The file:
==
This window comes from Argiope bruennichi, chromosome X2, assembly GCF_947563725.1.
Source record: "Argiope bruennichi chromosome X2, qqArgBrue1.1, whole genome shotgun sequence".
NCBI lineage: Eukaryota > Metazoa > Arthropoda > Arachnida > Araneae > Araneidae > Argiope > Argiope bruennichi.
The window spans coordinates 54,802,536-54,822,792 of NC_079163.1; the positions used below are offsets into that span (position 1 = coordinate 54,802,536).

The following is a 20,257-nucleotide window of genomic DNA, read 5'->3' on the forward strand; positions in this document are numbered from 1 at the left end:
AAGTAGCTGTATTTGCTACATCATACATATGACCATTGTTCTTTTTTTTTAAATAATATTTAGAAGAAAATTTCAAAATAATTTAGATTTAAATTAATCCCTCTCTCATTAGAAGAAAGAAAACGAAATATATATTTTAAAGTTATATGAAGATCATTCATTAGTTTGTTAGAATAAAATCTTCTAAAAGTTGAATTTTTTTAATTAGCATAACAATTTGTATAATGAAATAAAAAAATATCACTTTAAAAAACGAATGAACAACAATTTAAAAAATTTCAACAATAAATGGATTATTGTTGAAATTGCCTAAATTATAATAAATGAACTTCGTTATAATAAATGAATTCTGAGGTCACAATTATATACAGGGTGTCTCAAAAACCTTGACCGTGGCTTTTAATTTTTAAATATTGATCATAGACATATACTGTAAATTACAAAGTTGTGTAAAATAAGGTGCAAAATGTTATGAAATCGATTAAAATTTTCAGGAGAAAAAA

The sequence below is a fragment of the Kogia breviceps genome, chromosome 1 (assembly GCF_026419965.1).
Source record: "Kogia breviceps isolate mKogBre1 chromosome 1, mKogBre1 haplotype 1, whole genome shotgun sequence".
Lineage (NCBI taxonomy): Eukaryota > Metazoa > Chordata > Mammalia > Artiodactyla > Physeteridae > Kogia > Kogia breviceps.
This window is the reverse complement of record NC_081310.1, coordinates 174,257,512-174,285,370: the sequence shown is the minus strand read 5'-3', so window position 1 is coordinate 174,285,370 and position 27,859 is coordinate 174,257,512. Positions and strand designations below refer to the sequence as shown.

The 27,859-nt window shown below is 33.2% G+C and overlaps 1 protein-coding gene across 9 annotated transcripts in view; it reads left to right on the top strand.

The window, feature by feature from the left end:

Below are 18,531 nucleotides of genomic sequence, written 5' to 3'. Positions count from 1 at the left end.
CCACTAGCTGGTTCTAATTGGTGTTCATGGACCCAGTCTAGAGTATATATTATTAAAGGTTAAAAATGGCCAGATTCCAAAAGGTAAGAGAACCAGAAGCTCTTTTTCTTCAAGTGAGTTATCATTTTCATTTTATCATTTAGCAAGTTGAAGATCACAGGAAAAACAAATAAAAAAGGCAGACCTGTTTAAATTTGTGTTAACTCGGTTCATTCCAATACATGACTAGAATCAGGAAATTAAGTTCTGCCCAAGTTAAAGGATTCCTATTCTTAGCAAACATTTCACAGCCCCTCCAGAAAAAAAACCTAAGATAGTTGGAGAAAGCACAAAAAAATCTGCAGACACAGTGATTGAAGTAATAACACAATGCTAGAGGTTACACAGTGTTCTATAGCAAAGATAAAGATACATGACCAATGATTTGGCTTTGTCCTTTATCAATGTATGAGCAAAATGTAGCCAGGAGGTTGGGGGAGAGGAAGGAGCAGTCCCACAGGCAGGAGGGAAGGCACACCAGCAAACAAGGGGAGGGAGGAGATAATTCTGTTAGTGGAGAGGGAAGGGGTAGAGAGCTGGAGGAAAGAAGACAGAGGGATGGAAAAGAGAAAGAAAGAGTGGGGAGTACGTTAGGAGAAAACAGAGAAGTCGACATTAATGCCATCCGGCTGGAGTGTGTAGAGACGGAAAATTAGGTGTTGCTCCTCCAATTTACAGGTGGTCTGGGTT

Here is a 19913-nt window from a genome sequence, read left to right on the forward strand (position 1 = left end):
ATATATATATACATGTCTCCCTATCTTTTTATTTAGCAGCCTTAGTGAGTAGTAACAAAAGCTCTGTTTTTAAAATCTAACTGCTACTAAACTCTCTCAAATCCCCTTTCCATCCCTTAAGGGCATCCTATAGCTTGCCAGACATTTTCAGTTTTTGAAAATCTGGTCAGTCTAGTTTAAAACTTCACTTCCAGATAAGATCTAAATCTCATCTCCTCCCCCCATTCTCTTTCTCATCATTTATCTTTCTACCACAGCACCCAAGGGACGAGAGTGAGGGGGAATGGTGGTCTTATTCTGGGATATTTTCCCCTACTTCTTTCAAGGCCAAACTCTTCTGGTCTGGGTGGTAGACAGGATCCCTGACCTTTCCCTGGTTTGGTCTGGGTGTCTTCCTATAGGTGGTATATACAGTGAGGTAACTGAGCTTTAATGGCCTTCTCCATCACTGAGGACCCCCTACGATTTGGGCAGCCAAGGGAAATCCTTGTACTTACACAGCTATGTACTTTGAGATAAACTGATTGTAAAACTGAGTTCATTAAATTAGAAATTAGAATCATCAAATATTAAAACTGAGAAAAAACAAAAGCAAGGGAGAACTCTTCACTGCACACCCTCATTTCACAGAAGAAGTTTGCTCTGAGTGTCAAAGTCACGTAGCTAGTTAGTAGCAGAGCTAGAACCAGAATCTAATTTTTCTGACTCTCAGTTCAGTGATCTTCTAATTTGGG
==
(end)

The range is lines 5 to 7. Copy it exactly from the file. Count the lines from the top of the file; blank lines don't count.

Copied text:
The following is a 20,257-nucleotide window of genomic DNA, read 5'->3' on the forward strand; positions in this document are numbered from 1 at the left end:
AAGTAGCTGTATTTGCTACATCATACATATGACCATTGTTCTTTTTTTTTAAATAATATTTAGAAGAAAATTTCAAAATAATTTAGATTTAAATTAATCCCTCTCTCATTAGAAGAAAGAAAACGAAATATATATTTTAAAGTTATATGAAGATCATTCATTAGTTTGTTAGAATAAAATCTTCTAAAAGTTGAATTTTTTTAATTAGCATAACAATTTGTATAATGAAATAAAAAAATATCACTTTAAAAAACGAATGAACAACAATTTAAAAAATTTCAACAATAAATGGATTATTGTTGAAATTGCCTAAATTATAATAAATGAACTTCGTTATAATAAATGAATTCTGAGGTCACAATTATATACAGGGTGTCTCAAAAACCTTGACCGTGGCTTTTAATTTTTAAATATTGATCATAGACATATACTGTAAATTACAAAGTTGTGTAAAATAAGGTGCAAAATGTTATGAAATCGATTAAAATTTTCAGGAGAAAAAA

The sequence below is a fragment of the Kogia breviceps genome, chromosome 1 (assembly GCF_026419965.1).